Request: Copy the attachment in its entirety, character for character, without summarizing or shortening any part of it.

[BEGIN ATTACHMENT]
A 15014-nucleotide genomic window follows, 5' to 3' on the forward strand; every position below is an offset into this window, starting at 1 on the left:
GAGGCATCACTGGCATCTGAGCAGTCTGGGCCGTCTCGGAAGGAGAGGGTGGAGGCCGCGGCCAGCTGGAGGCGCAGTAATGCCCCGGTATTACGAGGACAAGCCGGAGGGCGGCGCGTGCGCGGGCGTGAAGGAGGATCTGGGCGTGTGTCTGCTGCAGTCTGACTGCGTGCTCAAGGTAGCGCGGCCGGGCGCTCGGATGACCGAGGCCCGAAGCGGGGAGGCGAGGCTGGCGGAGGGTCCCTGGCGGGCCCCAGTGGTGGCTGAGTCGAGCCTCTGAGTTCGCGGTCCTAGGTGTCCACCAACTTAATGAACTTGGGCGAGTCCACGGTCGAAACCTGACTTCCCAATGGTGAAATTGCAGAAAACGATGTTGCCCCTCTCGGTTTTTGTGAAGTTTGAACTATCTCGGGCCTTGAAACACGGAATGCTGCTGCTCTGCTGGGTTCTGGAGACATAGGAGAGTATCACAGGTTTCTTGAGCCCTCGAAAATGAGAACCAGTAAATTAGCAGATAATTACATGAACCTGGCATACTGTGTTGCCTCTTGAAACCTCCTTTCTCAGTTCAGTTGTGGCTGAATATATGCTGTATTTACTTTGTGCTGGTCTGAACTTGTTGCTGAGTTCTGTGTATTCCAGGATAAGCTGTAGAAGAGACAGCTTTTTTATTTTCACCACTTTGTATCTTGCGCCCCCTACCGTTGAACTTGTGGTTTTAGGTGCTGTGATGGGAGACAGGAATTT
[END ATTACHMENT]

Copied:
A 15014-nucleotide genomic window follows, 5' to 3' on the forward strand; every position below is an offset into this window, starting at 1 on the left:
GAGGCATCACTGGCATCTGAGCAGTCTGGGCCGTCTCGGAAGGAGAGGGTGGAGGCCGCGGCCAGCTGGAGGCGCAGTAATGCCCCGGTATTACGAGGACAAGCCGGAGGGCGGCGCGTGCGCGGGCGTGAAGGAGGATCTGGGCGTGTGTCTGCTGCAGTCTGACTGCGTGCTCAAGGTAGCGCGGCCGGGCGCTCGGATGACCGAGGCCCGAAGCGGGGAGGCGAGGCTGGCGGAGGGTCCCTGGCGGGCCCCAGTGGTGGCTGAGTCGAGCCTCTGAGTTCGCGGTCCTAGGTGTCCACCAACTTAATGAACTTGGGCGAGTCCACGGTCGAAACCTGACTTCCCAATGGTGAAATTGCAGAAAACGATGTTGCCCCTCTCGGTTTTTGTGAAGTTTGAACTATCTCGGGCCTTGAAACACGGAATGCTGCTGCTCTGCTGGGTTCTGGAGACATAGGAGAGTATCACAGGTTTCTTGAGCCCTCGAAAATGAGAACCAGTAAATTAGCAGATAATTACATGAACCTGGCATACTGTGTTGCCTCTTGAAACCTCCTTTCTCAGTTCAGTTGTGGCTGAATATATGCTGTATTTACTTTGTGCTGGTCTGAACTTGTTGCTGAGTTCTGTGTATTCCAGGATAAGCTGTAGAAGAGACAGCTTTTTTATTTTCACCACTTTGTATCTTGCGCCCCCTACCGTTGAACTTGTGGTTTTAGGTGCTGTGATGGGAGACAGGAATTT